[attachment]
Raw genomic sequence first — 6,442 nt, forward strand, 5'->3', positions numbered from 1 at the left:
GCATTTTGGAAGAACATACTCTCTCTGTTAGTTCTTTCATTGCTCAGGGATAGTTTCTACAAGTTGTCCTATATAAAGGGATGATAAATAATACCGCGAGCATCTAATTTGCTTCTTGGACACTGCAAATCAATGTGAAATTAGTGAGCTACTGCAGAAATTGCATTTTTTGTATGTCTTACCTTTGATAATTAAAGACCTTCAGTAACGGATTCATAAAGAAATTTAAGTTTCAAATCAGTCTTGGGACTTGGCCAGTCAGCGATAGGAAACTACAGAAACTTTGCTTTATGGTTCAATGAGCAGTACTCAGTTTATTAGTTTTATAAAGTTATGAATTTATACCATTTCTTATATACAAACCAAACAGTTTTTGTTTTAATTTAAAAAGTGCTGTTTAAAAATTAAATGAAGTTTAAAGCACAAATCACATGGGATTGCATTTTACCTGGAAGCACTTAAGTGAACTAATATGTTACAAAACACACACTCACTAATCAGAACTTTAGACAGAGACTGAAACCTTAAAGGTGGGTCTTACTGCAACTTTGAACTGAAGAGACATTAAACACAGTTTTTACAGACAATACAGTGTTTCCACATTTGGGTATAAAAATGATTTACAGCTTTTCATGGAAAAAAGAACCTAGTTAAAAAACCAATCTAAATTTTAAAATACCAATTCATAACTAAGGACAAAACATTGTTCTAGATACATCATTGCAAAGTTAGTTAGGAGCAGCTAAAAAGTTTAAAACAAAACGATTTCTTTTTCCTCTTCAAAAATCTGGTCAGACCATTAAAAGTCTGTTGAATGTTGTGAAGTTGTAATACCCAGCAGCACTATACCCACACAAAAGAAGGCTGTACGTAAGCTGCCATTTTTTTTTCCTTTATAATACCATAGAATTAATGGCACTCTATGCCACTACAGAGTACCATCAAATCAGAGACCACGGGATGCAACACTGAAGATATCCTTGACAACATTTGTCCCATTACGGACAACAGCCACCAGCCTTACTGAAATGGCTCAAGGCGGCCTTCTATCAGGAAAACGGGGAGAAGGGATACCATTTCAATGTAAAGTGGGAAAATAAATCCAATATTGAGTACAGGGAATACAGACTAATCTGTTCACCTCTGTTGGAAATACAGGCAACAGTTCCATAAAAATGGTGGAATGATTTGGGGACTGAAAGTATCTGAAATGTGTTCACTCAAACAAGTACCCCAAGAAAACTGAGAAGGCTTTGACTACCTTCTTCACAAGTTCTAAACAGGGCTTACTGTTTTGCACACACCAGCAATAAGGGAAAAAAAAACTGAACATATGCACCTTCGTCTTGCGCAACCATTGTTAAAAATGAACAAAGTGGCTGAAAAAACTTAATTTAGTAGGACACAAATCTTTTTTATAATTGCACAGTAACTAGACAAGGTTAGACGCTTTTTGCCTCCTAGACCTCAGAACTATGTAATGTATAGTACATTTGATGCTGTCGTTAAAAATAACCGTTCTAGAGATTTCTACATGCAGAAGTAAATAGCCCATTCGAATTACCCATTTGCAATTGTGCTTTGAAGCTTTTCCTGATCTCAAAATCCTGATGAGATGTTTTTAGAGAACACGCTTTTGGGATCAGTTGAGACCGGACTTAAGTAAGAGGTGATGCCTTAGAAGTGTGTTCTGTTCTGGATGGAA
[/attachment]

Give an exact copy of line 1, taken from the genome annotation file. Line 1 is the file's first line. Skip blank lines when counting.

Raw genomic sequence first — 6,442 nt, forward strand, 5'->3', positions numbered from 1 at the left: